Dawn is just breaking on June 5th at Djibouti's international airport, but it's already boiling hot on the tarmac. Mohammed Issa, a rotund and mustachioed border-police officer, gestures to a massive U.S. Air Force transport jet — a gray C-17 Globemaster — sitting a short distance away. "Since the start of the war in Yemen, it's been crazy here," he says. "Military flights, humanitarian aid — sometimes there's no space to park on the tarmac."
So far, neither Saudi Arab nor Iran has been able to dictate the Yemen’s future. For Riyadh and Tehran, the painfully complex conflict may become a teachable moment about the limits of power. After weeks of air strikes and artillery bombardments by the Saudi Arabian-led coalition, the Houthi rebellion has been halted but not destroyed. Tehran – likely the Houthis’ biggest cheerleader — is limited in what it can or even might want to do by a tyranny of distance. The situation in the small Arabian country will “probably end up being a stalemate,” said Rick Nelson, a senior associate at the Center for Strategic and International Studies. With “so many things stacked against Yemen,” the political turmoil is an almost “unsolvable situation,” he added.
Abdullah Ali’s 15-year-old son disappeared from home one morning three months ago. A week later, the boy called his horrified family to say he had joined the Shiite insurgents known as Houthis — becoming one of a growing number of underage soldiers fighting in Yemen’s civil war. “He’s just a child. He’s only in the ninth grade,” Ali, 49, a civil servant who lives in the city of Taiz, said recently. “He should be at school learning, not fighting.”
In 1994, I took my mother on a vacation to Yemen, the most remote and populous corner of the Arabian peninsula. We landed, by ship, at the port city of Mukalla, once a major trading post between Africa and India. Whitewashed Arabesque buildings, with thick carved doors, stretched around the bay. Raw mountains loomed in the background. In the nineteen-thirties, the British explorer Freya Stark embarked from Mukalla for her journey into Arabia’s hinterland, and wrote of the “never-ending delight” of city’s shoreline: Acres of small flat silver fish with blue backs, laid out in rows like bedded plants, were strewn there in the sun: they dry for six days and are then stacked in heaps for the camels to feed on. They are caught in a circular net of small meshes, about 1 cm.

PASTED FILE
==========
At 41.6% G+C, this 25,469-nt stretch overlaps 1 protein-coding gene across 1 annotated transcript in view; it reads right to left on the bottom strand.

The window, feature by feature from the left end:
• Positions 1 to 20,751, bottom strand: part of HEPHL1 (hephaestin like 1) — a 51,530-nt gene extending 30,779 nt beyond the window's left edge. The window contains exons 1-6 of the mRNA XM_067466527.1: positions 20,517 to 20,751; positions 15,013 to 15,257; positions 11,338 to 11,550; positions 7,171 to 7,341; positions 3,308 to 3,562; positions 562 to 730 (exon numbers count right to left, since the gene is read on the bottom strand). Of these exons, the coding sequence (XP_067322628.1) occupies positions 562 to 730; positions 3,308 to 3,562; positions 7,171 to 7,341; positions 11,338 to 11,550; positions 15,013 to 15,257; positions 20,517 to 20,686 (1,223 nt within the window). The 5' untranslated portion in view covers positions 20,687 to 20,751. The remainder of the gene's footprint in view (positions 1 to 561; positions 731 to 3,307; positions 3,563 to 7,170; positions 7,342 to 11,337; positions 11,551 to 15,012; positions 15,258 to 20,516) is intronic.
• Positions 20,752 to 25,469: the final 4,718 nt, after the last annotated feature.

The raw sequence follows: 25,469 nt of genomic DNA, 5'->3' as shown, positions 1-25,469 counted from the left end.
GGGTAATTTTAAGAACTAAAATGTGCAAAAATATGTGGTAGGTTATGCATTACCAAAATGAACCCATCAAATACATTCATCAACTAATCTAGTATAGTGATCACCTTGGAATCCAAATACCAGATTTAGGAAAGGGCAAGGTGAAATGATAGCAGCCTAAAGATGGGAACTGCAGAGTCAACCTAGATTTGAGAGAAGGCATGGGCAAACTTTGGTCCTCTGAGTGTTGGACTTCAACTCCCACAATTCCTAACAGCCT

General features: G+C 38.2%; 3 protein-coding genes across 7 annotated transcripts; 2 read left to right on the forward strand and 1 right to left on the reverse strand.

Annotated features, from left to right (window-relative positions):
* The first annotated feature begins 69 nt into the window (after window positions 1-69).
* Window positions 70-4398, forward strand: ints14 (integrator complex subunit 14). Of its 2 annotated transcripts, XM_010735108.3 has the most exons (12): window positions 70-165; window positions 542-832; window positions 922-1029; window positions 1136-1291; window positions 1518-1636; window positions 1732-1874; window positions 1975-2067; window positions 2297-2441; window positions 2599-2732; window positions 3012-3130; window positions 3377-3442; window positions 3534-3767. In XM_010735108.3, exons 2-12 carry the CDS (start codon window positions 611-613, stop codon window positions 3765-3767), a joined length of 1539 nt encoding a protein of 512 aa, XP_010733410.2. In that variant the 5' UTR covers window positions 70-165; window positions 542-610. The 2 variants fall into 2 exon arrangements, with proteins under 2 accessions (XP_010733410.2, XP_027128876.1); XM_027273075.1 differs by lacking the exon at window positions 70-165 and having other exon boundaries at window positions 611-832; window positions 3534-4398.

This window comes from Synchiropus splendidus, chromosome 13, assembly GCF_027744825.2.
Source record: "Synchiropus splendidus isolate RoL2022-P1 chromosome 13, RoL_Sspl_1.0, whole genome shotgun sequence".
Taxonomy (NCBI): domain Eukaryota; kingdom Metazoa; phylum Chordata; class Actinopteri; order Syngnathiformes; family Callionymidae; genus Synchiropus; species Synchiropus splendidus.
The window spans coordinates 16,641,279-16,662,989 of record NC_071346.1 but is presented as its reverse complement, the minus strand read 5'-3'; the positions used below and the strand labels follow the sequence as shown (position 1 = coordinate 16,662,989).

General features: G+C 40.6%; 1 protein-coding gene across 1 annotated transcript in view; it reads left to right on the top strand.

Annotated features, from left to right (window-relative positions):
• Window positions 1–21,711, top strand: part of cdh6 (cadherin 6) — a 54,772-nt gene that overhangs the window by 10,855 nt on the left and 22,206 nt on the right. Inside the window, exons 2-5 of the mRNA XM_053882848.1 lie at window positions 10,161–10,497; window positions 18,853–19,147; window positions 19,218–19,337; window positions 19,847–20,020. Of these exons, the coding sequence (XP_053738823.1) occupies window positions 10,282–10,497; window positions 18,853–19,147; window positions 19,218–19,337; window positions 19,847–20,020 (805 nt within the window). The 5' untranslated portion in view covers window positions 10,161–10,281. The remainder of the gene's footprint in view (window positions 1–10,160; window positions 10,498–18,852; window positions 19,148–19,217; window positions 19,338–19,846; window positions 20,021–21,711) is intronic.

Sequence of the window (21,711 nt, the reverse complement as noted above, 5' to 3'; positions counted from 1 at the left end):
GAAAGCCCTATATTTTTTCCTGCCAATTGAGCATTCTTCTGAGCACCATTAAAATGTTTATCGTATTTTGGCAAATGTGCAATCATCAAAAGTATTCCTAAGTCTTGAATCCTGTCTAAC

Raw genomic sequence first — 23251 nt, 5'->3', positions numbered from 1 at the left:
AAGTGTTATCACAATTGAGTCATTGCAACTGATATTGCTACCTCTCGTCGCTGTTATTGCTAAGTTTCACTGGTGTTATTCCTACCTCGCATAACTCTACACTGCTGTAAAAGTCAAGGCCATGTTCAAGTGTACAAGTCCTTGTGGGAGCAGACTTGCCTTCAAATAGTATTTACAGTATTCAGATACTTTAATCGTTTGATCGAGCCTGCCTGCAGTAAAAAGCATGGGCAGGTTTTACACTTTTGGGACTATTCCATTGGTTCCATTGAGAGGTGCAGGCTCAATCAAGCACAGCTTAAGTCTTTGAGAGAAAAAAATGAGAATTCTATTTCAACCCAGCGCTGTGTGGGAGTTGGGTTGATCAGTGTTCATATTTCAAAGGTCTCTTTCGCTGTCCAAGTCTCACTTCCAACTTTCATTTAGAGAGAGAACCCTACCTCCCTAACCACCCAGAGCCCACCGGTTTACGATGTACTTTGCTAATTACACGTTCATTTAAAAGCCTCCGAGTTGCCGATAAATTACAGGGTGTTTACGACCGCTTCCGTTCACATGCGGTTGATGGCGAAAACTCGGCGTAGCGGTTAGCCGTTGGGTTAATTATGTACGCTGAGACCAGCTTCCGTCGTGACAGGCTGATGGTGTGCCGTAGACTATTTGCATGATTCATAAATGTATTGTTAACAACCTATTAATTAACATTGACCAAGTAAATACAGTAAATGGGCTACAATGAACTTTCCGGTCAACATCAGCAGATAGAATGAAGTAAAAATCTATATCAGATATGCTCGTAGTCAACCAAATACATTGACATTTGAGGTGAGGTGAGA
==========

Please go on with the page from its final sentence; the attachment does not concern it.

SAUDI ARABIA’S recently enthroned King Salman pulled off a striking diplomatic coup last month when he gathered a ten-country coalition of Sunni states to bomb the upstart Shia rebels in Yemen known as Houthis. Even Qatar and the United Arab Emirates, rivals in regional politics, put aside their differences to confront a perceived Iranian proxy. Egypt sent planes and ships. Countries as far apart as Morocco and Pakistan pledged help, too. Saudi Arabia is usually shy about speaking loudly and taking part in military action. Its uncharacteristic assertiveness may be a sign of the influence of the new king’s son and defence minister, Muhammad, who is in his 30s.
Yemen's President Abd-Rabbu Mansour Hadi left his refuge in Aden for Saudi Arabia on Thursday as Houthi rebels battled with his forces on the outskirts of the southern port city. Throughout the day, warplanes from Saudi Arabia and Arab allies struck at the Shi'ite Houthis and allied army units, who have taken over much of the country and seek to oust Hadi. Warplanes resumed bombing the Houthi-held capital Sanaa on Thursday evening, shaking whole neighborhoods and terrifying residents. Several civilians have been reported killed in Sanaa.
Suicide bombers in the Yemeni capital Sanaa blew themselves up during Friday prayers at two mosques used by supporters of Shi'ite rebels, killing 126 people and wounding 260, medical sources said, in the country's deadliest militant attack in years. Islamic State, an al Qaeda offshoot that has seized large areas of Iraq and Syria, claimed responsibility for the attacks, in which four bombers wearing explosive belts targeted worshippers in and outside the crowded mosques. The Sanaa bombings happened as unidentified warplanes attacked the preside
When terrorists allegedly associated with ISIS killed more than 100 people in suicide bombings at mosques in Yemen on Friday, they were doing more than terrorizing the country's Shia Muslims. They were exposing, and perhaps deepening, the ideological rift between ISIS and al-Qaeda. Al-Qaeda's Yemen-based branch, al-Qaeda in the Arabian Peninsula, has condemned the attack as "unlawful." It might sound odd that al-Qaeda would so criticize a fellow Sunni jihadist group. But this attack shows the rift that has developed between al-Qaeda and ISIS and the difference in how they think about the mass murder that both groups embrace. This attack simply goes too far, even for al-Qaeda.